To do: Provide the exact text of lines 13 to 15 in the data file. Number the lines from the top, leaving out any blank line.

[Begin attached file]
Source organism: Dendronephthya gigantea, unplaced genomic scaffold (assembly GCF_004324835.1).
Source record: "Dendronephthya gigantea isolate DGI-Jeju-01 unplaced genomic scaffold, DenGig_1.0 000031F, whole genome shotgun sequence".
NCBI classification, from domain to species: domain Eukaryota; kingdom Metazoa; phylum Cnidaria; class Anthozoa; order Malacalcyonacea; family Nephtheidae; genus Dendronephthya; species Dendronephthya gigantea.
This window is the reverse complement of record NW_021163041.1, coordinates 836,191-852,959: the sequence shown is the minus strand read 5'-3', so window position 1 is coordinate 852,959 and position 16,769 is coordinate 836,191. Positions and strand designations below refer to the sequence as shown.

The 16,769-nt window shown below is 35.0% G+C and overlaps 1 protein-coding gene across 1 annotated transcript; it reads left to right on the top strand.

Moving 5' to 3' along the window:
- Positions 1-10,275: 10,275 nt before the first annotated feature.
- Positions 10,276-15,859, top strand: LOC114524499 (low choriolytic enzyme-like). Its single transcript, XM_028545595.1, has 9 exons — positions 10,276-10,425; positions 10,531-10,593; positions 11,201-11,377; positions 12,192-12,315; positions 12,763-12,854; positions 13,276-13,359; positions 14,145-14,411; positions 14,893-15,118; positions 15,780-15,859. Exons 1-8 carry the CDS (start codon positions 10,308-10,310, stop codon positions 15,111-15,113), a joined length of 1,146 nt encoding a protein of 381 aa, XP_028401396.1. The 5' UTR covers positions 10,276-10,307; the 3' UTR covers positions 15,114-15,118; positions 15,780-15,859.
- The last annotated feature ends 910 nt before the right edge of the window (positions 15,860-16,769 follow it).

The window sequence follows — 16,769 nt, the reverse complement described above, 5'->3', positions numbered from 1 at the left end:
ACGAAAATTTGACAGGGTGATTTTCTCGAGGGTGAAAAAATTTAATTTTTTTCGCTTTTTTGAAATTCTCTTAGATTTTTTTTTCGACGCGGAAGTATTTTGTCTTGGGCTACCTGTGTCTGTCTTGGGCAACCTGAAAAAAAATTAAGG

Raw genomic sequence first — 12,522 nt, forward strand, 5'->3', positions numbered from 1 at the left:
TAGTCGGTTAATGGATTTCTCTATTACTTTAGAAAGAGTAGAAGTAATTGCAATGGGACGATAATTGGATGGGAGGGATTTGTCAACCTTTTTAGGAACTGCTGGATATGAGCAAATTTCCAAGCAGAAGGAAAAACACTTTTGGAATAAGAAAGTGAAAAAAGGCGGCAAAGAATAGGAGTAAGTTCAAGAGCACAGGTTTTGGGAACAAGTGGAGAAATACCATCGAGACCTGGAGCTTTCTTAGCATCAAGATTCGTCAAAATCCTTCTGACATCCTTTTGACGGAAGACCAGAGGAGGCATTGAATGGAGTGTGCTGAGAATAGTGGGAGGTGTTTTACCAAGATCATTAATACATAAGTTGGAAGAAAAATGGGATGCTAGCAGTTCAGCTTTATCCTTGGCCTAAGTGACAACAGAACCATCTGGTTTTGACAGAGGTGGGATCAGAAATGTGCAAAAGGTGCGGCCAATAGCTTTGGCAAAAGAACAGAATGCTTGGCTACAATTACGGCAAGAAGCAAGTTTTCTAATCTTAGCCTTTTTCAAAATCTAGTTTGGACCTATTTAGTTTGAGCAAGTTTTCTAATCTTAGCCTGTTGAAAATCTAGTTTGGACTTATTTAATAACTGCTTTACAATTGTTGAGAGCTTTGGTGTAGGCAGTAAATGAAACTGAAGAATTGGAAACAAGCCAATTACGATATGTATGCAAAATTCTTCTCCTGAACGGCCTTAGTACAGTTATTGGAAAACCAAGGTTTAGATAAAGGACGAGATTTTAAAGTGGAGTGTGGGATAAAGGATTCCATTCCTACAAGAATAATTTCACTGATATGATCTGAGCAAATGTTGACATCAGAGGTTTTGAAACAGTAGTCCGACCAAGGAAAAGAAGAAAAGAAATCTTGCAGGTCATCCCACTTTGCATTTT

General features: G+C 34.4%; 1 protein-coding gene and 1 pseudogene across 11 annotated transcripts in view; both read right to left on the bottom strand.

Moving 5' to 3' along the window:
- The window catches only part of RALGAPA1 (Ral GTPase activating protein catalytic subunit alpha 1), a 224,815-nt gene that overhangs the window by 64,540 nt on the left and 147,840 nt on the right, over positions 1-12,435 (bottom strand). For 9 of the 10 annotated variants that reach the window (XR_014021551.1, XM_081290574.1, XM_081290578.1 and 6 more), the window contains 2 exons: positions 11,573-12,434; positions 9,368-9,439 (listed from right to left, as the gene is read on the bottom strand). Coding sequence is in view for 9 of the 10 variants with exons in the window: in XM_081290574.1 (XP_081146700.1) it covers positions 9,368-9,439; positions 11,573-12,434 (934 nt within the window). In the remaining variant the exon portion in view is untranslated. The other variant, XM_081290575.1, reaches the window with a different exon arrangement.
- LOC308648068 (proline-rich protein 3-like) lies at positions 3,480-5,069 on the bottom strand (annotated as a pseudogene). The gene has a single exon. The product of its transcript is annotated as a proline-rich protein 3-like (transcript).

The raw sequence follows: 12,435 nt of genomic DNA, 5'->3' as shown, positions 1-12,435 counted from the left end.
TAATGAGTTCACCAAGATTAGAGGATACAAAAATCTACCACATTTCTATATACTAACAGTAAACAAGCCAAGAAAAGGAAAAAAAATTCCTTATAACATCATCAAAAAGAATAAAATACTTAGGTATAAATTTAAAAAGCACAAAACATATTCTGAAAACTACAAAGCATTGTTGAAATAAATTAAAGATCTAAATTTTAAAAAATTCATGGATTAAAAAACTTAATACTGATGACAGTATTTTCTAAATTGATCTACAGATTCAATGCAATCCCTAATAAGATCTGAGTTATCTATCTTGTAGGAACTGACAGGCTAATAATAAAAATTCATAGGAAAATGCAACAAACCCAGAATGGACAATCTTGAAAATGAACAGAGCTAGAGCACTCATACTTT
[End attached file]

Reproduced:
TAGTCGGTTAATGGATTTCTCTATTACTTTAGAAAGAGTAGAAGTAATTGCAATGGGACGATAATTGGATGGGAGGGATTTGTCAACCTTTTTAGGAACTGCTGGATATGAGCAAATTTCCAAGCAGAAGGAAAAACACTTTTGGAATAAGAAAGTGAAAAAAGGCGGCAAAGAATAGGAGTAAGTTCAAGAGCACAGGTTTTGGGAACAAGTGGAGAAATACCATCGAGACCTGGAGCTTTCTTAGCATCAAGATTCGTCAAAATCCTTCTGACATCCTTTTGACGGAAGACCAGAGGAGGCATTGAATGGAGTGTGCTGAGAATAGTGGGAGGTGTTTTACCAAGATCATTAATACATAAGTTGGAAGAAAAATGGGATGCTAGCAGTTCAGCTTTATCCTTGGCCTAAGTGACAACAGAACCATCTGGTTTTGACAGAGGTGGGATCAGAAATGTGCAAAAGGTGCGGCCAATAGCTTTGGCAAAAGAACAGAATGCTTGGCTACAATTACGGCAAGAAGCAAGTTTTCTAATCTTAGCCTTTTTCAAAATCTAGTTTGGACCTATTTAGTTTGAGCAAGTTTTCTAATCTTAGCCTGTTGAAAATCTAGTTTGGACTTATTTAATAACTGCTTTACAATTGTTGAGAGCTTTGGTGTAGGCAGTAAATGAAACTGAAGAATTGGAAACAAGCCAATTACGATATGTATGCAAAATTCTTCTCCTGAACGGCCTTAGTACAGTTATTGGAAAACCAAGGTTTAGATAAAGGACGAGATTTTAAAGTGGAGTGTGGGATAAAGGATTCCATTCCTACAAGAATAATTTCACTGATATGATCTGAGCAAATGTTGACATCAGAGGTTTTGAAACAGTAGTCCGACCAAGGAAAAGAAGAAAAGAAATCTTGCAGGTCATCCCACTTTGCATTTT

General features: G+C 34.4%; 1 protein-coding gene and 1 pseudogene across 11 annotated transcripts in view; both read right to left on the bottom strand.

Moving 5' to 3' along the window: